Thunder Bay in Thunder Bay District, Ontario — Central Canada
When the boundary settlement of 1783 placed its major inland depot, Grand Portage, in U.S. territory, the North West Company was forced to seek a new site on British soil. Following the reopening of the Kaministikwia route a new post, later named for William McGillivray, the principal Montreal agent, was constructed here at the river's mouth. Here each summer from 1803 to 1821 the Montreal and wintering partners held council, while trade goods were readied for the Indian country and furs brought down for shipment to Montreal. After 1821, changed supply patterns led to Fort William's gradual decline.
Erected by Historic Sites and Monuments Board of Canada.
Location. 48° 23.407′ N, 89° 13.899′ W. Marker is in Thunder Bay, Ontario, in Thunder Bay District. Marker is at the intersection of McNaughton Street and McTavish Street, on the right when traveling east on McNaughton Street. Touch for map. Marker is at the base of another larger granite marker. Marker is in this post office area: Thunder Bay, Ontario P7C 3C3, Canada.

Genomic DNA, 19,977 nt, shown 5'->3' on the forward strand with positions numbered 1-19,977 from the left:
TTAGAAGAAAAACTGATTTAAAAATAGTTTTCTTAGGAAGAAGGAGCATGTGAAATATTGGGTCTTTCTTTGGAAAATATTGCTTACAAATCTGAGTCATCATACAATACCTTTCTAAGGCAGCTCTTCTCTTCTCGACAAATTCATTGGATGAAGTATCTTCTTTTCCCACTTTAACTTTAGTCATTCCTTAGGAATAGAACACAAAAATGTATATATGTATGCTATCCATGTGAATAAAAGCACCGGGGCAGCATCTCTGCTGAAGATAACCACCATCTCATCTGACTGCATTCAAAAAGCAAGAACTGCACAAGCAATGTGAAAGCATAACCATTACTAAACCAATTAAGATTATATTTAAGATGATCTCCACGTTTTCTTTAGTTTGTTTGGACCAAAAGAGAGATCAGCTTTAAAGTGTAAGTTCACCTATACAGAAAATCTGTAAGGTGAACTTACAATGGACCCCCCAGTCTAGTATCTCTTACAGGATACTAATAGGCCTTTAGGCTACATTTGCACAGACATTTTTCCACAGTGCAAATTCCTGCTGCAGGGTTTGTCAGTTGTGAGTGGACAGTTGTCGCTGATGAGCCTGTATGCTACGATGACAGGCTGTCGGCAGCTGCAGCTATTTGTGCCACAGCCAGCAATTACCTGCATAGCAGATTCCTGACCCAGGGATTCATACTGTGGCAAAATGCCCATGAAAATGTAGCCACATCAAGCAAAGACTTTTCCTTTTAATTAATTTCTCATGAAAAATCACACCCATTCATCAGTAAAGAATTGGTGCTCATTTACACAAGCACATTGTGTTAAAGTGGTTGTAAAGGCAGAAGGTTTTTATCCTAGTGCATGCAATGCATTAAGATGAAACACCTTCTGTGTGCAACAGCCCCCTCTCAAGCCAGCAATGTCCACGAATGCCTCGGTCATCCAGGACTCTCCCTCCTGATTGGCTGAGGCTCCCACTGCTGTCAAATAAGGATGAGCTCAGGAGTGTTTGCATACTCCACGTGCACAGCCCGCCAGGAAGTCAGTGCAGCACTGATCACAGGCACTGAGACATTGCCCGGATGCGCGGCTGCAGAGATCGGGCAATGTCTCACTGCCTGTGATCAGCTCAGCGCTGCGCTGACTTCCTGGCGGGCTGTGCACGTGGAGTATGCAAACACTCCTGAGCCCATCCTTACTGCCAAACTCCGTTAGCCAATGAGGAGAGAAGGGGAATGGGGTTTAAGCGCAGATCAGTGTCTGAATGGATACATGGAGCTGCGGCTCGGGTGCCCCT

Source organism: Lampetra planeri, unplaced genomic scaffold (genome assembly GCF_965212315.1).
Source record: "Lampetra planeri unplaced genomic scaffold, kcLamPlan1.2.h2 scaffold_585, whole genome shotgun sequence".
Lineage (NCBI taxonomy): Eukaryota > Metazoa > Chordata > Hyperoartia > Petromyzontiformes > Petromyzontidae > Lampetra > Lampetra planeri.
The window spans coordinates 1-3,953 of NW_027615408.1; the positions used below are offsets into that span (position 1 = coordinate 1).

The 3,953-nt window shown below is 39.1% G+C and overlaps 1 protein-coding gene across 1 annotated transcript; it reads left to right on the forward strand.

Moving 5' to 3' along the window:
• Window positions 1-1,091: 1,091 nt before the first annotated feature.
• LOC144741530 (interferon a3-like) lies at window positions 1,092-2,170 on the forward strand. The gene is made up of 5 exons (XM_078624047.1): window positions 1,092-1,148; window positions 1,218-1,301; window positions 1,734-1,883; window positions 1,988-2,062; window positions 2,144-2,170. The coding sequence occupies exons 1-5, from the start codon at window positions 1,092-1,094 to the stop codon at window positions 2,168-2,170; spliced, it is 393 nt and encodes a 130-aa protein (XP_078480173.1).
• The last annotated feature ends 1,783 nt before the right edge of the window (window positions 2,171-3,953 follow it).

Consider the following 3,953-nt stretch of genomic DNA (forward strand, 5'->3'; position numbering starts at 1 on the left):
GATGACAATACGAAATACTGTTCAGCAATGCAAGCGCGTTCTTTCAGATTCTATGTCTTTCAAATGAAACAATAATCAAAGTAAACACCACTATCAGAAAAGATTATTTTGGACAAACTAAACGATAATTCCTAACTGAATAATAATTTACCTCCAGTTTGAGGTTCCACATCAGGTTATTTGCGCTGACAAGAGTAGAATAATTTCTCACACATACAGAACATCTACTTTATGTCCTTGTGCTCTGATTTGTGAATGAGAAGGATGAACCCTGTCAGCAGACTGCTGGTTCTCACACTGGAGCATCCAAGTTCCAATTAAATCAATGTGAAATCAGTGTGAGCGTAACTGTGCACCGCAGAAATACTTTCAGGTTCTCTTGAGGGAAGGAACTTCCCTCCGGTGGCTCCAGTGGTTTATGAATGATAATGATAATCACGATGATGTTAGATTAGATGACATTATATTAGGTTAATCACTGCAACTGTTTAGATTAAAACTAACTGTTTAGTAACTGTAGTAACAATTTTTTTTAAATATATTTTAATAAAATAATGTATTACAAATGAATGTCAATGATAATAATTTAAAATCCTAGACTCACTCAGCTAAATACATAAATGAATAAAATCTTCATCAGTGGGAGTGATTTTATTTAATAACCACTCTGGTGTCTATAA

Other nearby markers. At least 8 other markers are within 6 kilometers of this marker, measured as the crow flies. The Capture of Fort William (approx. 1.2 kilometers away); Fort Kaministiquia 1717 (approx. 1.4 William McGillivray (approx. 1.4 kilometers away); The Western Route of the C.P.R. (approx. 1.7 kilometers away); a different marker also named Fort William (approx. 2.4 kilometers away); Lakehead University (approx. 4.2 kilometers away); Cummins Site (approx. 4.9 kilometers away); Thunder Bay Tourist Pagoda (approx. 5 kilometers away). Touch for a list and map of all markers in Thunder Bay.
Categories. • Industry & Commerce • Settlements & Settlers •
Credits. This page was last revised on August 9, 2017. This page originally submitted on August 9, 2017, by Kevin Craft of Bedford, Quebec. This page has been viewed 137 times since then. Photos: 1, 2. submitted on August 9, 2017, by Kevin Craft of Bedford, Quebec.